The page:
Graffiti Bridge, criticized and lauded for having no sex scenes, no nudity, no swearing, of course has swears in it and it has an entire musical number eroticizing urination and about getting naked. Songs that invoke oral sex, sexual lubrication, and an entire philosophical conversation on rear ends. An attempted drug-involved rape.
The wandering camera of The Sacrifice of Victor interviews a sex therapist in training, tells people they are very pretty, flirts concertgoers.
The Undertaker combines a fret and a face into a kind of skull. Under the Cherry Moon and Purple Rain never miss a moment they can eroticize their Prince roles. In more than one movie death is an eroticized silhouette.
The Undertaker breaks up music with sounds of The Groupie vomiting, her stumbles and communications. Divides The Artist in negative, the Artist under gels, the Artist black and white, distorted, solarized
Graffiti Bridge plays dueling banjos over dueling with money.
It is all familiarity and intimacy, intimation of intimacy, invitation to touch and sound and it feels as if they could touch and it puts you off balance. Everything is balance and when it is not there.
Under the Cherry Moon will dive headfirst into Fellini framing, into Wilder laughs, into deep, rich romanticism and pull us out cackling with crass cinema verite that is all faked.
Did that happen to the Kid or Prince? Was that Prince or Christopher Tracy? Did Christopher or Prince sing, Sometimes It Snows in April? was the Artist always Prince or did Prince sometimes play the Artist? When ???? is ???? do you say or it spell it? (???? is pronounced, the Artist, sometimes, but it is spelled Love Symbol #2.)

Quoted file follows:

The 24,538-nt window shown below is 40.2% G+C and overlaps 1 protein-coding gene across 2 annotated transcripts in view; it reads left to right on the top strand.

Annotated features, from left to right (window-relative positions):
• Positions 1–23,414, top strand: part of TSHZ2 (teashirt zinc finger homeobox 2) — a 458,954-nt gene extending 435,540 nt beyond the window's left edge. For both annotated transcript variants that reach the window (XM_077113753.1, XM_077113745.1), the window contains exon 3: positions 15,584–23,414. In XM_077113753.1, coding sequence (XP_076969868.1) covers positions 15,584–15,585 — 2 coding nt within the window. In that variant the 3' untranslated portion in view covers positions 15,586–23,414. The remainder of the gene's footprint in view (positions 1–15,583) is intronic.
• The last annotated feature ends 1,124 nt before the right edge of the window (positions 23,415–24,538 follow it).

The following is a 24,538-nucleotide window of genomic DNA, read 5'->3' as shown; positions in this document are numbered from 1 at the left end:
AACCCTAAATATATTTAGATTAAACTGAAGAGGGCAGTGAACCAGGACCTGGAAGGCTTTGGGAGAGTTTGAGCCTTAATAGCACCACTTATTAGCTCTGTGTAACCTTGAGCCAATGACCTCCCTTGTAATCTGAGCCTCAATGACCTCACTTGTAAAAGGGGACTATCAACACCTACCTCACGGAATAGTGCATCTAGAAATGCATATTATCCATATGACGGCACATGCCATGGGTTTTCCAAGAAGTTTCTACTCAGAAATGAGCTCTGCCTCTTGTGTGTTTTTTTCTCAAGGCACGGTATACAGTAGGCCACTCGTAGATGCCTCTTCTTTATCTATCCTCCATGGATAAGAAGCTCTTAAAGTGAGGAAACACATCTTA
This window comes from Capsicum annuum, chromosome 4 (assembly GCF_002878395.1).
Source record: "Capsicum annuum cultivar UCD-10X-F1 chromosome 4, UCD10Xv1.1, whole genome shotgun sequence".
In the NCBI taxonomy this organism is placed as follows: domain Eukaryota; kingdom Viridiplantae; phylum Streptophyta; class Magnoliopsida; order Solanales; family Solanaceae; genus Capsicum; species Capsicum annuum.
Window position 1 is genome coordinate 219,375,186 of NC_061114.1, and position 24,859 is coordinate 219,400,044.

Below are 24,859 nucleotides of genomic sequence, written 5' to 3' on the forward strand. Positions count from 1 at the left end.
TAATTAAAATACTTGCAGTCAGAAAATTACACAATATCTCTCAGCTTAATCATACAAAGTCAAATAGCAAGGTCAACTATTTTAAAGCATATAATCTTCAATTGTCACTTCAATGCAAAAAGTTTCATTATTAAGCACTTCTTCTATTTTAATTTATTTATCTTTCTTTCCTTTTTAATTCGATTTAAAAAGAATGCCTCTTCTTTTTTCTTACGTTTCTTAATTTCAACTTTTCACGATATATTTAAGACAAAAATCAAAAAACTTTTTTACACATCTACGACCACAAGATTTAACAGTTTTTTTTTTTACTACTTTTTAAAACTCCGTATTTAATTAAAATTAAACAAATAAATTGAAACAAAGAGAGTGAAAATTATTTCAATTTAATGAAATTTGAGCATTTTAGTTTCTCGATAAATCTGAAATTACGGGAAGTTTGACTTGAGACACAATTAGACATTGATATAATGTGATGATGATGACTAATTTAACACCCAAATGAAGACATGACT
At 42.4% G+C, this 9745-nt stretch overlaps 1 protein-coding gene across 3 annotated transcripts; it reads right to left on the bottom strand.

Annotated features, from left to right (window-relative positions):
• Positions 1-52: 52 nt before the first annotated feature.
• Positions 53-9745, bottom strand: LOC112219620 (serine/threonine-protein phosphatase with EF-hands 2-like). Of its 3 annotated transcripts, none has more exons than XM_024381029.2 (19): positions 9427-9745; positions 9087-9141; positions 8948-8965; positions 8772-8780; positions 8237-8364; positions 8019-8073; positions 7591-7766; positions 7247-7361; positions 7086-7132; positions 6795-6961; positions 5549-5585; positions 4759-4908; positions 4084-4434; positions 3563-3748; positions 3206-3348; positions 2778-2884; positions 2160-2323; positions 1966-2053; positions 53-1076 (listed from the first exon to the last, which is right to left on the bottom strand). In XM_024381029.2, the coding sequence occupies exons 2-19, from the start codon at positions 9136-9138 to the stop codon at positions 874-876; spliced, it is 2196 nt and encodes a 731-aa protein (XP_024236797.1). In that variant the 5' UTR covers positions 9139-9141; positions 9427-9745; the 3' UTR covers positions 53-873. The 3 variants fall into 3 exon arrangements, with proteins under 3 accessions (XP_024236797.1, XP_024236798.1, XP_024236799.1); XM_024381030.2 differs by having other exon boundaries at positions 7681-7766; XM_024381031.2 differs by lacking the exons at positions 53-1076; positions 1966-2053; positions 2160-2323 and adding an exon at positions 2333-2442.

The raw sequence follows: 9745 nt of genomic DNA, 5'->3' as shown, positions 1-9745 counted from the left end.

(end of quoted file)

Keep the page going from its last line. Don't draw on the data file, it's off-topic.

There are two significant versions of fellow-Minnesotan, Bob Dylan’s film, Renaldo and Clara, one long and narratively concerned with the role of musician as performer not poet, affirmer not preacher, worker not artist, that the musician is expected to shut up and play, and a shorter cut, made later, that is mostly only concert footage and few dramatized scenes. Neither is commercially available.
Prince movies are class conscious, and that means role-conscious. The roles assigned by reason of ethnicity, colorism, finances, politics, age, talent, connections are played clean and blurred to ash, consistently, constantly, and simultaneous. Prince, in his movies, is able to do what Dylan, in his, has not, submerging his real life persona as a pop musician into characters who have their own reality, to the point where they are difficult to pull apart. Whether Prince is playing a prostitute or a struggling musician or a famous star, they know the consequence of their role. They know the consequence of the room, and the block, and the city in which they are.
Prince’s movies were largely shot in Minnesota, USA and in Côte d’Azur, France. Not Hollywood. Not New York. The French Riviera and and the Gopher State. For many it is impossible to tell the fictive Minneapolis from the real Minneapolis, even if they have lived there. Prince’s Côte d’Azur is an entertainment truth. But, it is not true that Prince’s movies were only shot in those locations. Purple Rain joins pars of Los Angeles into its Minneapolis, California into its Minnesota. Because character is an affect, not a state, one state in the United States, however disparate, can stand in, temporarily, if if the merger is made smoothly, no one notices the switch.
In The Undertaker, the Artist (Prince) and the Groupie (Vanessa Marcil) are not only metaphorically two sides of a person or a concept, but are seen to visually merge, intertwine, fade between one another. The Artist blurs with the Groupie, but the Artist is also implicated as the unseen Victor (who he plays, on camera, in The Sacrifice of Victor), and is fragmented by gels, bifurcated by special effects, made a swirl of melting and shedding beings, some clear as black and white edges and some impossible to clarify.
Prince’s world knows there are angels and there are angels in the mind and that the mind and angels are things which can be shown and intuited, but a time and place for either.
In Graffiti Bridge, Morris and Aura do not settle whether you get your ass or your manners from your mother, or from yo momma, but you might.
Christopher, in Under the Cherry Moon, is killed for standing outside his station, for moving outside where he has been classed, yet Christopher somehow lives and extends in and beyond death, as Prince sings the song about Christopher from Tricky’s perspective and the movie ends with Tricky’s ascendance, and Heaven and Earth commingled.